Broderick accepts that the effort required to develop standards across multiple sectors and geographies can be long, tedious and slow – but necessary. Further, he points out that it can leverage existing initiatives, citing the UK’s National TOMs (themes, outcomes and measures) Framework, used largely in the public sector to provide minimum reporting standards for measuring social value.
Focused primarily on five themes – jobs, growth, social, environment and innovation – the TOMs use a system of outcomes and measures to provide organisations with a consistent approach for monitoring and improving social value in their management and procurement processes. Another initiative with its roots in the UK public sector is the Unit Cost Database, which attempts to assign a monetary value to a series of social outcomes, relating to education, employment, health, housing, to help local authorities allocate resources and budgets.
“The National TOMs are a UK phenomenon, but they’re an example of the kind of exercise that can be conducted over a multi-year period to find a set of appropriate outcomes and measures to track progress across a wide range of defined categories,” says Broderick.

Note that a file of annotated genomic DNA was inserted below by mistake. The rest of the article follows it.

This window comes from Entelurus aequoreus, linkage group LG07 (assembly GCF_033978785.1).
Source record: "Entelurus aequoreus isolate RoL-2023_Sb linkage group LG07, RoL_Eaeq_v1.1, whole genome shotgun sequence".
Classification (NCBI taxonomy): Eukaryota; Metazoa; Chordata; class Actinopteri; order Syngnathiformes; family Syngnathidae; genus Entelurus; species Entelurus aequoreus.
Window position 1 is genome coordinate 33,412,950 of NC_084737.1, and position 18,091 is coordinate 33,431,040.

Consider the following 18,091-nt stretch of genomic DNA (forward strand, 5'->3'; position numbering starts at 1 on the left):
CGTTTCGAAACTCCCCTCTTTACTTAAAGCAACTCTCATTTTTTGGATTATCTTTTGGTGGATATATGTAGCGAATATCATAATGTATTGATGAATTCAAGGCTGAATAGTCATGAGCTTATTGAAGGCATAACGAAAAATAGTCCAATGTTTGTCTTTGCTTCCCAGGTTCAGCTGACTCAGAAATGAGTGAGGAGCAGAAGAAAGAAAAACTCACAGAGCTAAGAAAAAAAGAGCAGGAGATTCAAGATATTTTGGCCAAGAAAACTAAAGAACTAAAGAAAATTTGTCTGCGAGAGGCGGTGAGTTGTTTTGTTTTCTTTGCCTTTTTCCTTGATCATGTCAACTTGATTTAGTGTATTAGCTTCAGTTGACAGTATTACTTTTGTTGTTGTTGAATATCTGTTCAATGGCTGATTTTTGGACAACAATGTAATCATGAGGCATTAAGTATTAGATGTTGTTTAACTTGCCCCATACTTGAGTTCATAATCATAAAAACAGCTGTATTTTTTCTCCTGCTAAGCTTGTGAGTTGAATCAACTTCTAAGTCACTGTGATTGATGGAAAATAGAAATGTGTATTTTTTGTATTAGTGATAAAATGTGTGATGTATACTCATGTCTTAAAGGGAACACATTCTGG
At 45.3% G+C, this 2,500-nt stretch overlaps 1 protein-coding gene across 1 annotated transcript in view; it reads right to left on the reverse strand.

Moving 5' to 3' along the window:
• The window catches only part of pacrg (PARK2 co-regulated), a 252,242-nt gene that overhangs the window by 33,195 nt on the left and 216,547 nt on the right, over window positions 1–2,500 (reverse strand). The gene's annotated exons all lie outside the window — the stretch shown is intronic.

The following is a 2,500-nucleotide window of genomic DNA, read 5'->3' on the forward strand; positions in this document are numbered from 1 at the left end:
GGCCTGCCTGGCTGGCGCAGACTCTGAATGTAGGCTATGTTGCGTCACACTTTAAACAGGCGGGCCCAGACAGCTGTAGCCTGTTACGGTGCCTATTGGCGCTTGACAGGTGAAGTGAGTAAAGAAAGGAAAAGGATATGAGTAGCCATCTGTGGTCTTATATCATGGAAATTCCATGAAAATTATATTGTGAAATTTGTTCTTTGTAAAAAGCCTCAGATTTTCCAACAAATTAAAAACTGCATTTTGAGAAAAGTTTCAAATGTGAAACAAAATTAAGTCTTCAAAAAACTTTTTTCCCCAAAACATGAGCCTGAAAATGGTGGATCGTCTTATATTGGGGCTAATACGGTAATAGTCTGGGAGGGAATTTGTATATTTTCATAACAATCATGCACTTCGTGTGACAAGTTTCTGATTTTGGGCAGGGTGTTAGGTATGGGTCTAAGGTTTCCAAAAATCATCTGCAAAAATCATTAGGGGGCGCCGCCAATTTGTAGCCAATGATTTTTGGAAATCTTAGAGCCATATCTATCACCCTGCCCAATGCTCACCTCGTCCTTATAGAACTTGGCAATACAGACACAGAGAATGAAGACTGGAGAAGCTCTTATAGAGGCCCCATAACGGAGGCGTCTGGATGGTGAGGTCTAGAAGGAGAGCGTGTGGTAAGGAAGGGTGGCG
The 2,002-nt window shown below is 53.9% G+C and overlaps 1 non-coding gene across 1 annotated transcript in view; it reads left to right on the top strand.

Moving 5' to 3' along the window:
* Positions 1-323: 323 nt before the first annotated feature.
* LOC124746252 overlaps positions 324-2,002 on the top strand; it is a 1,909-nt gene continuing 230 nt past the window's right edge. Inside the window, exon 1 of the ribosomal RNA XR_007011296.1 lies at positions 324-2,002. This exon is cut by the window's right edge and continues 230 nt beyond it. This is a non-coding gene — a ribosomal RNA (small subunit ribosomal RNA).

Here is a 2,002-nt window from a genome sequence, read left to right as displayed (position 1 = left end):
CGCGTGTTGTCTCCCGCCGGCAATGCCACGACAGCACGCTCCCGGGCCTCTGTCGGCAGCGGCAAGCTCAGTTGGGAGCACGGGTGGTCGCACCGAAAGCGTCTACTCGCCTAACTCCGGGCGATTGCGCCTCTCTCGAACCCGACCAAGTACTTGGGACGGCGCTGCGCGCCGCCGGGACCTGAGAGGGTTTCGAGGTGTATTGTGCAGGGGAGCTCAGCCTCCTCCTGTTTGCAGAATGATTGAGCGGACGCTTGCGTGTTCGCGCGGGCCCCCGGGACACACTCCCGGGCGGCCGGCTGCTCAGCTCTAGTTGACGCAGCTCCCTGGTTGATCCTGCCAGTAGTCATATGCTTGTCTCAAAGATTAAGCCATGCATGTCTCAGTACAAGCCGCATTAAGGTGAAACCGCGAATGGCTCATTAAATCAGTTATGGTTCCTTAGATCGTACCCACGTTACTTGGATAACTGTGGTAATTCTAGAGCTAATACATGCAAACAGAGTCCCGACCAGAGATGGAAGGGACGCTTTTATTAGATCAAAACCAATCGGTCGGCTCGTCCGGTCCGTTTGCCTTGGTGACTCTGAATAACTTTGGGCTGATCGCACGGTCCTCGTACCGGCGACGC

The end of externalities
Initiatives and frameworks to help asset owners and managers to better understand the social and environmental impact of company activities and investment decisions are also evolving fast.
At a high level, they can encompass the EU’s disclosure and taxonomy regulations, the directors’ duties defined in Section 172 of the UK Companies Act, the IFRS Foundation’s planned Sustainability Standards Board, the Dasgupta Review’s emphasis on natural capital, the Task Force on Nature-based Financial Disclosures and the US Business Roundtable’s 2019 redefinition of the purpose of the company, to encompass responsibilities to stakeholders.
These developments all share a common recognition that ‘externalities’ can no longer be considered as such, due to their very real and tangible impact on company balance sheets. This is also the starting point for the Impact-Weighted Accounts Initiative (IWAI) at Harvard Business School, a project chaired by Sir Ronald Cohen and led by George Serafeim, Charles M. Williams Professor of Business Administration at the school.